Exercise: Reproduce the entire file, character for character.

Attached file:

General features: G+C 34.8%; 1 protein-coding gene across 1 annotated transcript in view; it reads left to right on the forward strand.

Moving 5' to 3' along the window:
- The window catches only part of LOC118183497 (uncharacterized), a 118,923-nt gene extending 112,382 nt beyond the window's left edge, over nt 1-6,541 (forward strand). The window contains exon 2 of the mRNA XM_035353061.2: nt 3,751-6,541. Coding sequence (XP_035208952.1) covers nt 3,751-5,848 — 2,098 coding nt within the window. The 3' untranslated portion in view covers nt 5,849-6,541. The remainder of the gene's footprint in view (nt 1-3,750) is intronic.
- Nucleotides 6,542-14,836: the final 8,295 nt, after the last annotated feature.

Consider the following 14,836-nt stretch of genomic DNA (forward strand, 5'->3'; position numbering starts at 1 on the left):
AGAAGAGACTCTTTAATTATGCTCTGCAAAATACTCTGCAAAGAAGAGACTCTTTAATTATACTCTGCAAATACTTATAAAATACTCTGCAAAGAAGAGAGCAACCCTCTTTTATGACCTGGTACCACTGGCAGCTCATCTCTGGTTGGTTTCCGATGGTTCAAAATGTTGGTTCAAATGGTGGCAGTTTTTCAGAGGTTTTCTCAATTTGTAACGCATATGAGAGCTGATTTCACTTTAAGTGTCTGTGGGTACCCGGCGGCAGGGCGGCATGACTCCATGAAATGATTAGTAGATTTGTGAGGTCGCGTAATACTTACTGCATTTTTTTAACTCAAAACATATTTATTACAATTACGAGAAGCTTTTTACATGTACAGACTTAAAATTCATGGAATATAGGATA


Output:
General features: G+C 34.8%; 1 protein-coding gene across 1 annotated transcript in view; it reads left to right on the forward strand.

Moving 5' to 3' along the window:
- The window catches only part of LOC118183497 (uncharacterized), a 118,923-nt gene extending 112,382 nt beyond the window's left edge, over nt 1-6,541 (forward strand). The window contains exon 2 of the mRNA XM_035353061.2: nt 3,751-6,541. Coding sequence (XP_035208952.1) covers nt 3,751-5,848 — 2,098 coding nt within the window. The 3' untranslated portion in view covers nt 5,849-6,541. The remainder of the gene's footprint in view (nt 1-3,750) is intronic.
- Nucleotides 6,542-14,836: the final 8,295 nt, after the last annotated feature.

Consider the following 14,836-nt stretch of genomic DNA (forward strand, 5'->3'; position numbering starts at 1 on the left):
AGAAGAGACTCTTTAATTATGCTCTGCAAAATACTCTGCAAAGAAGAGACTCTTTAATTATACTCTGCAAATACTTATAAAATACTCTGCAAAGAAGAGAGCAACCCTCTTTTATGACCTGGTACCACTGGCAGCTCATCTCTGGTTGGTTTCCGATGGTTCAAAATGTTGGTTCAAATGGTGGCAGTTTTTCAGAGGTTTTCTCAATTTGTAACGCATATGAGAGCTGATTTCACTTTAAGTGTCTGTGGGTACCCGGCGGCAGGGCGGCATGACTCCATGAAATGATTAGTAGATTTGTGAGGTCGCGTAATACTTACTGCATTTTTTTAACTCAAAACATATTTATTACAATTACGAGAAGCTTTTTACATGTACAGACTTAAAATTCATGGAATATAGGATA